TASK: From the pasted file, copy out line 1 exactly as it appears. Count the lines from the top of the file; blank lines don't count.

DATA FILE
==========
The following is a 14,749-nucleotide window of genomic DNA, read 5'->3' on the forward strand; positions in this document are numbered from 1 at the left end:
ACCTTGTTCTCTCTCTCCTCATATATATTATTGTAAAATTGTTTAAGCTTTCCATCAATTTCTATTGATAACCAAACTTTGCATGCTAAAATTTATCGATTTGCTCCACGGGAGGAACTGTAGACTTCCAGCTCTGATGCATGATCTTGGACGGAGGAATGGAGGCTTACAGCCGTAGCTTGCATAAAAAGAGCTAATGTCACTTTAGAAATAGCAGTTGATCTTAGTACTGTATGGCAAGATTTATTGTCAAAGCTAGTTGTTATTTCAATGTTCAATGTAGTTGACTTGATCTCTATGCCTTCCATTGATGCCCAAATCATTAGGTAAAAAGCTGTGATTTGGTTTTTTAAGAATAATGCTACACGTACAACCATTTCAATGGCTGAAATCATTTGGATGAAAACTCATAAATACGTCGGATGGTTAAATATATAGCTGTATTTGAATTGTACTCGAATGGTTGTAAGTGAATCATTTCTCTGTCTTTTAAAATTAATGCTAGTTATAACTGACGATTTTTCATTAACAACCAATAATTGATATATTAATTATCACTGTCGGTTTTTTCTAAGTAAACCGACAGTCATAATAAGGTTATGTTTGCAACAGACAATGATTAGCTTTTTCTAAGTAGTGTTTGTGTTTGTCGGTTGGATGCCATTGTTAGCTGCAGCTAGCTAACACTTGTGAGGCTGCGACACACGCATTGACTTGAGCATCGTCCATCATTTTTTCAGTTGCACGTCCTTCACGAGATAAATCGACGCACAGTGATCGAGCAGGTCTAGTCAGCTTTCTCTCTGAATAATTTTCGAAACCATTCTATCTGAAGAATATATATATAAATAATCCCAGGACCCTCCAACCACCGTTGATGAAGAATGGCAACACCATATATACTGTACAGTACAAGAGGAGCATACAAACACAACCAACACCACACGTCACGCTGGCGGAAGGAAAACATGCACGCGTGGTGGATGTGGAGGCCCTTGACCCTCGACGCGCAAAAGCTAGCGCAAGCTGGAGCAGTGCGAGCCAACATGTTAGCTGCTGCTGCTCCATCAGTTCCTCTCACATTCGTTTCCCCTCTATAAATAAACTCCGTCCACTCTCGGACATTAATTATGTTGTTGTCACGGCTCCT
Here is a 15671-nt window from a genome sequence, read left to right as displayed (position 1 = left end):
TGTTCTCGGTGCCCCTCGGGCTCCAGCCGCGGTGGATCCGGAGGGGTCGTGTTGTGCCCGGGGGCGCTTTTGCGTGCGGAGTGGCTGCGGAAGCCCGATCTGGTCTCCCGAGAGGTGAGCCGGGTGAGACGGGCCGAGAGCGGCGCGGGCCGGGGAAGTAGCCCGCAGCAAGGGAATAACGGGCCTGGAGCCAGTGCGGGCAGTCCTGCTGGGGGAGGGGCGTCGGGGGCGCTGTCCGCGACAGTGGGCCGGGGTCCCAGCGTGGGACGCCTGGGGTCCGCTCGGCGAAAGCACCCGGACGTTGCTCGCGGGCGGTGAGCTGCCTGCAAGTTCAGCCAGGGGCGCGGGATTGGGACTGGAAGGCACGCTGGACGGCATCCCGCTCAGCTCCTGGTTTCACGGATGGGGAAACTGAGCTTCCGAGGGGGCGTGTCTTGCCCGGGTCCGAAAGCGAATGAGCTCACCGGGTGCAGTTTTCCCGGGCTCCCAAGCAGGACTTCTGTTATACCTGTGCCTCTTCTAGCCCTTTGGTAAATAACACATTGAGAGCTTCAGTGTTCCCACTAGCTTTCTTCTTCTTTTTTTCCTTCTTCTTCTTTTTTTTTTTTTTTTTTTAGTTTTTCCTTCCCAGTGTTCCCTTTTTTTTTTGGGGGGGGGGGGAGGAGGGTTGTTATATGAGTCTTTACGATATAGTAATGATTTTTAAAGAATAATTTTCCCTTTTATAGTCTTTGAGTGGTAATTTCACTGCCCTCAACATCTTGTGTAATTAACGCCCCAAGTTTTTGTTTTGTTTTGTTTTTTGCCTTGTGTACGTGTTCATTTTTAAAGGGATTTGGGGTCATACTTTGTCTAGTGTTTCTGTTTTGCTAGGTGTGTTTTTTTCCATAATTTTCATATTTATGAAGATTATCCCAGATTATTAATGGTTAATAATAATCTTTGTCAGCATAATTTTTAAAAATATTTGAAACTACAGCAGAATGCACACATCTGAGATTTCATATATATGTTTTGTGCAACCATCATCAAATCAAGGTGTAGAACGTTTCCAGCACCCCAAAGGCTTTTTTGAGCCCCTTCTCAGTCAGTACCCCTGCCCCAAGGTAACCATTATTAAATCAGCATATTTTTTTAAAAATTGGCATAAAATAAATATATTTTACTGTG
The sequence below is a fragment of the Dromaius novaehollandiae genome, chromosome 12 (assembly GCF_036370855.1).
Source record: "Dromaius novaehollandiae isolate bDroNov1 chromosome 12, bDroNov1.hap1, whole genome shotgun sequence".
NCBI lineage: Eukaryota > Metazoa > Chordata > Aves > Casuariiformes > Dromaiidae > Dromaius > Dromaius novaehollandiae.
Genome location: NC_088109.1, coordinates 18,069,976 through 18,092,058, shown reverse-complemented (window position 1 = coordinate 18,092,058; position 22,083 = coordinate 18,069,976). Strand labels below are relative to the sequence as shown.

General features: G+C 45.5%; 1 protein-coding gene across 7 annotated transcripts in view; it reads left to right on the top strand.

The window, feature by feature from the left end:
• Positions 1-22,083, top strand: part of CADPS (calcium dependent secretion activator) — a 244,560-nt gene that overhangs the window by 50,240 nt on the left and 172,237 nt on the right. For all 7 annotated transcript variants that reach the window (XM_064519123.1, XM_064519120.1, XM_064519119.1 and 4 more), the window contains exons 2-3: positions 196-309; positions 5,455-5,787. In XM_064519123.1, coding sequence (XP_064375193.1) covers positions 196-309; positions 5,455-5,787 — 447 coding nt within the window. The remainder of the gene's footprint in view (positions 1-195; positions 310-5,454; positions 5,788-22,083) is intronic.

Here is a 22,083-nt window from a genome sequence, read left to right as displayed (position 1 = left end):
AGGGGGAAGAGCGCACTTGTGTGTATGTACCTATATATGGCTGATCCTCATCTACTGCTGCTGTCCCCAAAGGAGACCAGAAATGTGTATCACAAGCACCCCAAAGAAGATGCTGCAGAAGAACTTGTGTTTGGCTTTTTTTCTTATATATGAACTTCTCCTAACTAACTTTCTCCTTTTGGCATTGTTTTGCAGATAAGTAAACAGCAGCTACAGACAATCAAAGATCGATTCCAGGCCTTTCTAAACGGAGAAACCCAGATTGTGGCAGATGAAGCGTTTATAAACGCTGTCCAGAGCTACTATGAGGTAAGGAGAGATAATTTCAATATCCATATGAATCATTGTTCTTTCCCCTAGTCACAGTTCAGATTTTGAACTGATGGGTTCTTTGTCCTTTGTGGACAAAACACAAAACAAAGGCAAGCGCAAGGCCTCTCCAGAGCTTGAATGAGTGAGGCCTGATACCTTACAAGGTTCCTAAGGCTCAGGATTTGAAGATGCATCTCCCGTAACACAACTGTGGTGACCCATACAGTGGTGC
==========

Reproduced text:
The following is a 14,749-nucleotide window of genomic DNA, read 5'->3' on the forward strand; positions in this document are numbered from 1 at the left end: